UK: Sport: Regulatory Issues: (1) Effect on Sport of the Strategy Unit Report on Charities and the Voluntary Sector; (2) Community Amateur Sports Clubs (CASCS)

Last Updated: 10 January 2003

Private Action, Public Benefit – Strategy Unit Report – September 2002

The Government’s Strategy Unit Report on charities and the "not-for-profit" sector was published on 25 September 2002. The recommendations are being consulted upon until 31 December 2002. Once the consultation period is over, the responses will be considered by the Active Community Unit and it will be decided which of the Report’s recommendations are taken forward to implementation.

Separately, the Strategy Unit is carrying out a Sports Policy Review. This is expected to make recommendations in relation to grassroots sport, high-performance sport, major sporting events and the delivery organisations. This Report has yet to be published.

Private action, public benefit – the recommendations that affect sport

Two of the Strategy Unit’s recommendations have a major impact on the regulation of sport. The first is the recognition that the advancement of amateur sport should become a charitable purpose. The second is the recognition of a need for community interest companies.

Advancement of Amateur Sport

The Report recognises that "amateur sport" itself should be recognised as a charitable purpose rather than being a means to providing a different charitable purpose. This goes further than the Charity Commission’s recent pronouncement that "community participation in healthy recreation by the provision of facilities" is charitable. Two other recommendations, relating to the reform of charity law, are significant in this context, namely that:

  • so-called "Small Charities" with an income of less than £10,000 per annum will not have to register with the Charity Commission (although a lighter supervision will apply) but can benefit from the advantages of charitable status;
  • charities will not have to establish trading companies to run social or other trading activities for the purpose of raising funds.

For sports clubs, these proposed changes are welcome. "Amateur sport" (which is to be defined using the definition of sport used for CASCs ie based on recognition of the sport by the Sports Councils) will be charitable in its own right and charitable status affords those clubs which are considering CASC status (see below) an alternative offering better tax breaks.

Many sports governing bodies have related charities that currently deal with the advancement of youth sport. In most cases it should be possible for those existing charities to re-organise themselves so as to include the advancement of "amateur sport", use existing administrative networks to raise and use funds for this area and benefit from the tax reliefs afforded to charities. These sports charities are likely to have incomes in excess of £10,000 per annum and would therefore need to be registered. Many sports charities are constituted as trusts. If their activities increase as a result of the new purpose, consideration will need to be given as to whether they re-organise themselves in the form of the proposed "charitable incorporated organisations" ("CIOs"). CIOs are the proposed limited liability corporate vehicle designed specifically for charities.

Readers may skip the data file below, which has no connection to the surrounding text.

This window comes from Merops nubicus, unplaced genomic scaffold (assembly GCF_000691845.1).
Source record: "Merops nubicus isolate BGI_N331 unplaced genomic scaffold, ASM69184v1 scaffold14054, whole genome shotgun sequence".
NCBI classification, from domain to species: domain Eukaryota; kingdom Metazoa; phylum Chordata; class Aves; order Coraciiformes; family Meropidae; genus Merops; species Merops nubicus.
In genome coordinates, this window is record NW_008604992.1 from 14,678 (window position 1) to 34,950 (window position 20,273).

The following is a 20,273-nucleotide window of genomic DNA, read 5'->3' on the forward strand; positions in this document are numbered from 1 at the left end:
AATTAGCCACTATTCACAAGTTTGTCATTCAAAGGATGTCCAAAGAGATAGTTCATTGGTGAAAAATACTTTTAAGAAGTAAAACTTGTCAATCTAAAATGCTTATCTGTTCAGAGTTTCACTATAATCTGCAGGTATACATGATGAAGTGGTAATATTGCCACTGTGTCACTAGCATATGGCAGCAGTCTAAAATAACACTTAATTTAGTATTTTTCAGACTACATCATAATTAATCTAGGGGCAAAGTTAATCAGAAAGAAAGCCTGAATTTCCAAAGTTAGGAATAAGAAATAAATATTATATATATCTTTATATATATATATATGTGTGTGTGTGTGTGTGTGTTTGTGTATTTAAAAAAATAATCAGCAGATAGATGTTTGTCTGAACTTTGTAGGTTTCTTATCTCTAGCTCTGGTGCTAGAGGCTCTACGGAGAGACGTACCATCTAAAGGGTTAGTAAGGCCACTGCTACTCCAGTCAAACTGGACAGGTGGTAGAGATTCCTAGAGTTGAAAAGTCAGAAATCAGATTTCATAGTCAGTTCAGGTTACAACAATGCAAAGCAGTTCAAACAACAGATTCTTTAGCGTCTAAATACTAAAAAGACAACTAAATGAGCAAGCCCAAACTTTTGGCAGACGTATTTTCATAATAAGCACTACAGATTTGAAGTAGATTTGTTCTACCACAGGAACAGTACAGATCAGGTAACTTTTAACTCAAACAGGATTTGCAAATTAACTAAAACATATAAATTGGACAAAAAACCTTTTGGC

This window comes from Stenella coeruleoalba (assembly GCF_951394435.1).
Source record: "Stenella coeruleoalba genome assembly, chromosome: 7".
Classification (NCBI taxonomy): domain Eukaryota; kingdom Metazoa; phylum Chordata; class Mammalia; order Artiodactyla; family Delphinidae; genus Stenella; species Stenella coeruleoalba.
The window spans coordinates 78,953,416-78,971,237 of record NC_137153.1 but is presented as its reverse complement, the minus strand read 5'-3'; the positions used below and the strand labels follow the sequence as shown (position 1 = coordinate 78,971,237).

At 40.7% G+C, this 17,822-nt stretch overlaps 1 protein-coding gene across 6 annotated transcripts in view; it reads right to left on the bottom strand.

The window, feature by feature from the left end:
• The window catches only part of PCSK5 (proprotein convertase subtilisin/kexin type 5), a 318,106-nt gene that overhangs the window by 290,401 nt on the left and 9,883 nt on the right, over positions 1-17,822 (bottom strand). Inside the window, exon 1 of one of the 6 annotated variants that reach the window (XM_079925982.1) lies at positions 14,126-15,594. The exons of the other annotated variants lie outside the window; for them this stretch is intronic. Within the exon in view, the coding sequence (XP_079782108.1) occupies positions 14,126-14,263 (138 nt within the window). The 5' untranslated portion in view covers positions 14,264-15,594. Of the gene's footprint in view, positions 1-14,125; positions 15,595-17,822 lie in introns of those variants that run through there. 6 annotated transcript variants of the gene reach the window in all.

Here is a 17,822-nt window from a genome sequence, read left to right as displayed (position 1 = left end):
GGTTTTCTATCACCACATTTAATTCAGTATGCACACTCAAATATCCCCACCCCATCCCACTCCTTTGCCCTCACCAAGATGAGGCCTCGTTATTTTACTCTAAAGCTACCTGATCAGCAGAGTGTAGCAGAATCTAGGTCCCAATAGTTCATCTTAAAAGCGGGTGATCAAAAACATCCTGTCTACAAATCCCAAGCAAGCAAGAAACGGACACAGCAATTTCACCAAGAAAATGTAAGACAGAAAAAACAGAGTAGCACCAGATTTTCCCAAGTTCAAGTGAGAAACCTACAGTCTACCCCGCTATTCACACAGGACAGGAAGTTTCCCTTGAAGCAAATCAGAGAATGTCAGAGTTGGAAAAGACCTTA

One area for thought is whether the term "amateur sport" really encapsulates what is meant to be charitable. Many sports clubs operating at a "grassroots" level may consider the word "amateur" carries with it rather old-fashioned overtones and ideals. It is important that whatever terminology is used it is clearly defined so that those involved with sport know which elements of the sports industry are charitable and which are not.

Community Interest Companies

The sports governing bodies have typically started life as unincorporated associations and changed legal status (to gain the protection afforded by limited liability) to companies limited by guarantee (or shares) and, occasionally, to industrial and provident societies.

Sports governing bodies are not identified specifically in the Strategy Unit’s Report as "social enterprises" but it is clear that they are not intended to make a profit other than for the sport into which any profits are ploughed back. The proposed Community Interest Company may be the natural evolution for sports bodies since the assets would be protected for the sport, which would give the Sports Councils and other funders reassurance that money given to the sport would be ring-fenced for its benefit. The proposal that such a company would also be able to grant preference shares to funders could lead to imaginative ways for funds to be raised for sport.

Community amateur sports clubs – a damp squib?

Some time before the Strategy Unit disclosed its proposals for wide-reaching change in the voluntary sector, many sports clubs campaigned for "parity with charity" in terms of tax relief. The Finance Act 2002 defines CASCs and sets out the conditions for their favourable tax treatment.

As CASCs must operate for the benefit of the community, many sports clubs will need to change their ethos and constitution from being established for their members to being established for the community. Indeed, CASC status will not be appropriate for every sports club and only sports recognised by UK Sport can become CASCs.